Friday, January 01, 2010



Above: One way to make a blue moon: use a blue filter. That's what Kostian Iftica did on July 2nd when he photographed this full moon rising over Brighton, Mass. [Source: NASA]

The end of the year, the end of a decade, signaled by a 'blue' moon on New Year's Eve. Or was it? Hereby hangs a tale.

If you read most of the popular pieces that appeared in the press over the last days, they assert that a 'blue moon' occurs when there are two moons in a calendar month; the 'blue moon' being the second.

According to the Winnipeg Free Press: 'It boils down to a matter of mathematics. We use lunar cycles to plot our calendar years. Most have 12 full moons -- one per month. Solar calendars and lunar calendars are not identical. Solar calendars have roughly 11 more days. Because the extra days carry over, eventually there is an extra full moon every two or three years.'

According to 'A blue moon to end the year' by Judy Siegel-Itzkovich [Jerusalem Post 31st December 2009]: ' moons occur - on average - every 2.7 years, according to astronomers. The next one will be in August 2012. Blue moons occur when the solar and lunar calendars don't correspond, as a year in the Gregorian calendar has about 11 more days than it would if every month were a lunar month of 29.5 days.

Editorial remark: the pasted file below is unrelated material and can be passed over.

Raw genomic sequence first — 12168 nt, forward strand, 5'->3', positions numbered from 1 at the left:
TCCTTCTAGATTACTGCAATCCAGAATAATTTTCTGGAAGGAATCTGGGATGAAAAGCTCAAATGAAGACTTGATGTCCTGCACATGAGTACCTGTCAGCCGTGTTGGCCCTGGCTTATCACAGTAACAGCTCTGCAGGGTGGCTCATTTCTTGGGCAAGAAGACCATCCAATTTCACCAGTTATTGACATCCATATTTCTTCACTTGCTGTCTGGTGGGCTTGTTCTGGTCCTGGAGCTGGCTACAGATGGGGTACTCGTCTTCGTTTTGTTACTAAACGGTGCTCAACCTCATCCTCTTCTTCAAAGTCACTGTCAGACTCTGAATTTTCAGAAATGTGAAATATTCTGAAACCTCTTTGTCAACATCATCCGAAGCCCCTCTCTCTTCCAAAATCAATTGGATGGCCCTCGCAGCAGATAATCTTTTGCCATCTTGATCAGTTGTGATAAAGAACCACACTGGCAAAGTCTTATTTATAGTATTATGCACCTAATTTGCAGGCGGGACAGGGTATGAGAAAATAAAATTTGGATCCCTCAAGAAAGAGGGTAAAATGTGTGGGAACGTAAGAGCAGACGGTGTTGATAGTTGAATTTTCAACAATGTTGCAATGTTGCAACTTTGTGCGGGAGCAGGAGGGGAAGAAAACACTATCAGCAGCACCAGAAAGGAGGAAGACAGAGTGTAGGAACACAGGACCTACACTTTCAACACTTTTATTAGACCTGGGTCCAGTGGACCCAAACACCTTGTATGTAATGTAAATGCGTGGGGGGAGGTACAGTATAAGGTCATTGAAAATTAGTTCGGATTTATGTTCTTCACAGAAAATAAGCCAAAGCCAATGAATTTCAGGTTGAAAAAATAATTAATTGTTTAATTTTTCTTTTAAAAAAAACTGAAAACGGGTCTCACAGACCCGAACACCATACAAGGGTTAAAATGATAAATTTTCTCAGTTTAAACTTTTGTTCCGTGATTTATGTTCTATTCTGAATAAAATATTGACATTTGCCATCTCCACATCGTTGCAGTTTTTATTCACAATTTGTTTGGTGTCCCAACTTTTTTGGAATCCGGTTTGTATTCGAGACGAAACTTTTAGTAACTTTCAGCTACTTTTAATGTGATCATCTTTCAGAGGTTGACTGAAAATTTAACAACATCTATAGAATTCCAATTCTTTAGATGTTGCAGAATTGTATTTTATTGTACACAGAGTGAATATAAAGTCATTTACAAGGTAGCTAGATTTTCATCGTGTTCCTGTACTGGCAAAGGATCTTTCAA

So far, so good? Actually, no!

Back in 1993, folklorist Philip Hiscock of the MUN Folklore & Language Archive at the Memorial University of Newfoundland, published his findings into the 'Folklore of the "Blue Moon."

The moon is a popular subject in folklore history and both monthly and seasonal moons were given names (Harvest and Hunter being two examples). Most almanacs list 12. But "blue moons" are different as they are not restricted to a time of year. Hiscock set out to find the origin of the term - and the connected phrase 'once in a blue moon.'

He counted six meanings:

1 and 2: Hiscock writes: 'Four hundred years ago, if someone said, "He would argue the moon was blue," the average sixteenth century man would take it the way we understand, "He'd argue that black is white." This understanding of a blue moon being absurd (the first meaning) led eventually to a second meaning, that of "never."

According to Once in a New Year's Eve Blue Moon by Cristine Russell [The Atlantic  magazine. 31st December 2009] the earliest known reference in print referring to a "blue moon" 'comes from a 1528 work entitled the 'Treatyse of the Buryall of the Masse' by William Barlow, the Bishop of Chichester, which includes the following reference.

       "Yf they saye the mone is belewe,      

We mus beleve that it is true"

3. The third meaning refers to the fact that, occasionally, the moon does actually appear to blue. This, we now know, is due to the atmospheric effect of volcanic eruptions or forest fires.

According to NASA: 'The key to a blue moon is having in the air lots of particles slightly wider than the wavelength of red light (0.7 micron)--and no other sizes present. This is rare, but volcanoes sometimes spit out such clouds, as do forest fires'

This happened after the explosion  of the Indonesian volcano Krakatoa in 1883, which produced blue moons and green sunsets for some two years. It also occurred in 1951 as a result of  huge forest fires in Canada and Sweden.